Then today, feeling artsy again, and inspired by Jackson drawing “Virtual Learning Bingo!” for creativity day in school, I drew an adult version as well.

So there you have it. I hope you enjoyed this bonus post and our very amateur artwork!

Stay safe out there!

M.

Submitting

I just got a message from a literary journal and they told me that some flash fiction I submitted to them for consideration is moving to the second round of reading. I’m trying not to get my hopes too high, this isn’t the first time I’ve got an email saying that, and if they decide not to publish my work, to reject it instead, well, that isn’t my first rodeo either. But in the sad days that we are living in now, wondering how I can be of service to others, getting my work published feels more urgent. I’m sure a lot of artists and creative types are feeling that way now, and I hope you are finding ways to get your work out there, because man it is helping. It’s helping me, for sure.

I started sending work out for consideration about two years ago and sometimes I look at my numbers and want to scream. Two years of submitting and I have eight publications (mostly online) and about 47,659 rejections. Okay, maybe not that many rejections, but doesn’t one rejection feel like 20,000? It does to me. I wish I could say I found some way to combat this. Help you out in some way, but I haven’t. I think maybe my skin is just tougher now. But honestly, really, I wish there was a way we could all get our stories, our poems, our artwork, our ideas to those who need them the instant they need them, wouldn’t that be amazing.

I still get random people who contact me about my daughter’s story. It’s been two years and they find me and they thank me for sharing, and I think, I think, that’s what makes it all worthwhile. The long nights of staring at a blank screen. The torment when a rejection comes in and I just knew I shouldn’t have aimed so high. My constant inner critic, who really is just a jerk. It all makes it a little better for a day or two.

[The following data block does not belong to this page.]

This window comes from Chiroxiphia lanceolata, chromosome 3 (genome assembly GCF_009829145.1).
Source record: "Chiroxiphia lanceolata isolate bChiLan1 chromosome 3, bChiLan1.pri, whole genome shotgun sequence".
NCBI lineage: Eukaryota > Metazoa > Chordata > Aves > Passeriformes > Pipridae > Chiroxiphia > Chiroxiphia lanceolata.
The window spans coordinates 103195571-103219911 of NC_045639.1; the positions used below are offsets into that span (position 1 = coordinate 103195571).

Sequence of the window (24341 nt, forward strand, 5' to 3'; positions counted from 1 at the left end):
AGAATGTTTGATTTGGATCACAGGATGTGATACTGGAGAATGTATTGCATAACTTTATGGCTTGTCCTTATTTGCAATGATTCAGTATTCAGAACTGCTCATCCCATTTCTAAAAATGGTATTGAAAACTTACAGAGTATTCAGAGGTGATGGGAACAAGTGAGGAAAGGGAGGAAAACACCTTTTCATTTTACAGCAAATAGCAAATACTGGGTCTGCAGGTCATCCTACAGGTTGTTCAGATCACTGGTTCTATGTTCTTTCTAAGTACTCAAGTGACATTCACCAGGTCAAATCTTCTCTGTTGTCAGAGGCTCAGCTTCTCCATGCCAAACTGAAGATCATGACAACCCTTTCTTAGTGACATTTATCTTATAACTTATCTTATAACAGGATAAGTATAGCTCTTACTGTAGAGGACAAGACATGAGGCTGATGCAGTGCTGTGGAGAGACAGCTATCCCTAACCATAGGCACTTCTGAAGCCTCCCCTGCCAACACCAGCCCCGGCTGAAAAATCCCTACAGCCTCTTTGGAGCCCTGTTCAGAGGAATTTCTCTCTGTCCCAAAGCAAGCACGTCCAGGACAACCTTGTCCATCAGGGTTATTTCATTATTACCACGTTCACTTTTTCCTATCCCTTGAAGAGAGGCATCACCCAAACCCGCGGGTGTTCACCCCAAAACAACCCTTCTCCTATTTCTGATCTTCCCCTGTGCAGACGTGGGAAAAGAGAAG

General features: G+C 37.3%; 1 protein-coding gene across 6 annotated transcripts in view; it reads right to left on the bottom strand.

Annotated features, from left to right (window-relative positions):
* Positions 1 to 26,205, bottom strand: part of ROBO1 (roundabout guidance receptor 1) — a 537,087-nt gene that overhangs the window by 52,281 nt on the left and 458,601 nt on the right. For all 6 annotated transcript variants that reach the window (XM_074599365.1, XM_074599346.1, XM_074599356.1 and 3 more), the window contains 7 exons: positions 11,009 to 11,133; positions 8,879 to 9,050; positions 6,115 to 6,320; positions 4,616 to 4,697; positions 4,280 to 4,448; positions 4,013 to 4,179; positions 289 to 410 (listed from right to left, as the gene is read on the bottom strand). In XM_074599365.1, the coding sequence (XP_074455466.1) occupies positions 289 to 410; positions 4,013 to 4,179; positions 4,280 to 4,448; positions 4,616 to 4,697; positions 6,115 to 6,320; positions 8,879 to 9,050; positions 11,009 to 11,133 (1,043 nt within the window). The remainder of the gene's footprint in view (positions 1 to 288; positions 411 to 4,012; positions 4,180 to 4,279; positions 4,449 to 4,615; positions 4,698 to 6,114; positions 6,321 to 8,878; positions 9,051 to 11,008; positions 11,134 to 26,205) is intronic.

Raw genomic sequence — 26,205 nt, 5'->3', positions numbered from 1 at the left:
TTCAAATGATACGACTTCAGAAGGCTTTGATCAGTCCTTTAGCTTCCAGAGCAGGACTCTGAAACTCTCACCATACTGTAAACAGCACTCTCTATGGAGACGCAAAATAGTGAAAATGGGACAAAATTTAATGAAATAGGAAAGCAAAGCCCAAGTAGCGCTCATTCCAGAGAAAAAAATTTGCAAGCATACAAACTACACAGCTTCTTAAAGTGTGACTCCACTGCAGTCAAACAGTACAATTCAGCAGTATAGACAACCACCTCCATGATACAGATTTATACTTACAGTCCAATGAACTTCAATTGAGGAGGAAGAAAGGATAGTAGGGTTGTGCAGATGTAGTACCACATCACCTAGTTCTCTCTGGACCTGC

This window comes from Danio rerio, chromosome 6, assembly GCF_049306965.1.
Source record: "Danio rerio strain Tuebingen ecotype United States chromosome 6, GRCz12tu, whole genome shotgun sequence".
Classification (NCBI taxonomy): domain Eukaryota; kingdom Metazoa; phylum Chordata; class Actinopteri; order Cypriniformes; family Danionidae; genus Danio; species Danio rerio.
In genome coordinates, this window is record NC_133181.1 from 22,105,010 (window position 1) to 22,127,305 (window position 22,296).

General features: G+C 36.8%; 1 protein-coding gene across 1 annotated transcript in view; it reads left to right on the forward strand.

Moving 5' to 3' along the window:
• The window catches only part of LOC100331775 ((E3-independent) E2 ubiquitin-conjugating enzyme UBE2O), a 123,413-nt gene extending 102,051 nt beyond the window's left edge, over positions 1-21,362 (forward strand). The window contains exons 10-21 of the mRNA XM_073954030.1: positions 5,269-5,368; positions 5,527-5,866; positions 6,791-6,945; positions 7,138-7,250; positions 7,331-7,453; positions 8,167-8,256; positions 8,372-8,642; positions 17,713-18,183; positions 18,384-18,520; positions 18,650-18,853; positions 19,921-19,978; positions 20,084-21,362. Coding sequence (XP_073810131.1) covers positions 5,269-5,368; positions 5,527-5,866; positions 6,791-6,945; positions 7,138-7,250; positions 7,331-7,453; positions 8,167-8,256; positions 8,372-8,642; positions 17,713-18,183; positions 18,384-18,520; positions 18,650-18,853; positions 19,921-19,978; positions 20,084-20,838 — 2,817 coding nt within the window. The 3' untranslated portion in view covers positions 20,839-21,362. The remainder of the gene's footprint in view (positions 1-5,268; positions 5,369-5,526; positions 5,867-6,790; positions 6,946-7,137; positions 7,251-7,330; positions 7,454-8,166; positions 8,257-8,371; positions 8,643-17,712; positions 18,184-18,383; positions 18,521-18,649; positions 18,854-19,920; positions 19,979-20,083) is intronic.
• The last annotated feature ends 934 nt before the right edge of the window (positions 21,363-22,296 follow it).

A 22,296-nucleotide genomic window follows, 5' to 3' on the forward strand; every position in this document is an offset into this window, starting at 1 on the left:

I have no good news for you today. No funny anecdotes. No reassuring words. I just want to say to keep creating whatever it is that you are creating. Keep moving forward, even when it feels like you can’t. And it’s okay if you can’t create right now. If you can’t physically put paint to canvas, or pen to paper, or needle to needle. Lying on the floor and feeling the weight of the world on your chest while you eat Cheetos is totally okay too. There will be other days to get rejected.

Best of luck!

I love you and your art!

M.

Some Stuff That is Keeping Me Going Right Now

tapas: Bite-sized stories you can’t find anywhere

Tapas is a free online space to support artists who are doing comics and graphic novels. I found some of my favorites from Instagram and followed them on tapas. They get compensated each time someone clicks or subscribes. It’s a lot of, umm, unusual stuff (I like the “Slice of Life” stuff as you can see) but there are a ton of artists on there so I’m sure you can find something you like.